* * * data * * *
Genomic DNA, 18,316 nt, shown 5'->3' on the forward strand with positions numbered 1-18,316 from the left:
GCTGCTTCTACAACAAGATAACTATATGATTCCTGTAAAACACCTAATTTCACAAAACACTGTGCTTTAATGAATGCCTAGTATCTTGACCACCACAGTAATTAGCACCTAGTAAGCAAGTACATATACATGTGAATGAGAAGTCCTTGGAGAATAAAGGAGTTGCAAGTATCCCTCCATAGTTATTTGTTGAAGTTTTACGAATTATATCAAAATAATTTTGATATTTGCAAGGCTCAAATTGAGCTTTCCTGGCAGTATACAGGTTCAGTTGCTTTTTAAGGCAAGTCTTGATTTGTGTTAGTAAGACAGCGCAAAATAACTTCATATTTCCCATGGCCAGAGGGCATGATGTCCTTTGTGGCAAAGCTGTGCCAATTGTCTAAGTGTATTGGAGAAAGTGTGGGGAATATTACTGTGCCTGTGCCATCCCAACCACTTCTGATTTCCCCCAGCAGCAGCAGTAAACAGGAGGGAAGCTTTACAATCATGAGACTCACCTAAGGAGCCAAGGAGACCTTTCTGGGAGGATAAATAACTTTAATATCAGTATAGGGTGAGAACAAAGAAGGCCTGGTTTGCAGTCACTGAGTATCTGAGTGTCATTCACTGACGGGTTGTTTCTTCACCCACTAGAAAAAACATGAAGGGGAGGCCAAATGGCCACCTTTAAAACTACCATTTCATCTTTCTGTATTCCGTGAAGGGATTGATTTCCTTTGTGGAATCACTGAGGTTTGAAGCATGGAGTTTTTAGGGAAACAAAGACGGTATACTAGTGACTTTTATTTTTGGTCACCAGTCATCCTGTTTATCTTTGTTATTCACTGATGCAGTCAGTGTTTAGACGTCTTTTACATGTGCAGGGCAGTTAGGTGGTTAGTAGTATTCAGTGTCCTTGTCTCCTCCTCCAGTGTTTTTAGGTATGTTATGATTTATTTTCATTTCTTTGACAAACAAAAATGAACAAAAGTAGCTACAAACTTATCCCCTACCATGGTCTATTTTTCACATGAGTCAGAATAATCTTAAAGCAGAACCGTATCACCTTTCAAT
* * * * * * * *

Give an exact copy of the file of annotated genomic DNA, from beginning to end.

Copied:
Genomic DNA, 18,316 nt, shown 5'->3' on the forward strand with positions numbered 1-18,316 from the left:
GCTGCTTCTACAACAAGATAACTATATGATTCCTGTAAAACACCTAATTTCACAAAACACTGTGCTTTAATGAATGCCTAGTATCTTGACCACCACAGTAATTAGCACCTAGTAAGCAAGTACATATACATGTGAATGAGAAGTCCTTGGAGAATAAAGGAGTTGCAAGTATCCCTCCATAGTTATTTGTTGAAGTTTTACGAATTATATCAAAATAATTTTGATATTTGCAAGGCTCAAATTGAGCTTTCCTGGCAGTATACAGGTTCAGTTGCTTTTTAAGGCAAGTCTTGATTTGTGTTAGTAAGACAGCGCAAAATAACTTCATATTTCCCATGGCCAGAGGGCATGATGTCCTTTGTGGCAAAGCTGTGCCAATTGTCTAAGTGTATTGGAGAAAGTGTGGGGAATATTACTGTGCCTGTGCCATCCCAACCACTTCTGATTTCCCCCAGCAGCAGCAGTAAACAGGAGGGAAGCTTTACAATCATGAGACTCACCTAAGGAGCCAAGGAGACCTTTCTGGGAGGATAAATAACTTTAATATCAGTATAGGGTGAGAACAAAGAAGGCCTGGTTTGCAGTCACTGAGTATCTGAGTGTCATTCACTGACGGGTTGTTTCTTCACCCACTAGAAAAAACATGAAGGGGAGGCCAAATGGCCACCTTTAAAACTACCATTTCATCTTTCTGTATTCCGTGAAGGGATTGATTTCCTTTGTGGAATCACTGAGGTTTGAAGCATGGAGTTTTTAGGGAAACAAAGACGGTATACTAGTGACTTTTATTTTTGGTCACCAGTCATCCTGTTTATCTTTGTTATTCACTGATGCAGTCAGTGTTTAGACGTCTTTTACATGTGCAGGGCAGTTAGGTGGTTAGTAGTATTCAGTGTCCTTGTCTCCTCCTCCAGTGTTTTTAGGTATGTTATGATTTATTTTCATTTCTTTGACAAACAAAAATGAACAAAAGTAGCTACAAACTTATCCCCTACCATGGTCTATTTTTCACATGAGTCAGAATAATCTTAAAGCAGAACCGTATCACCTTTCAAT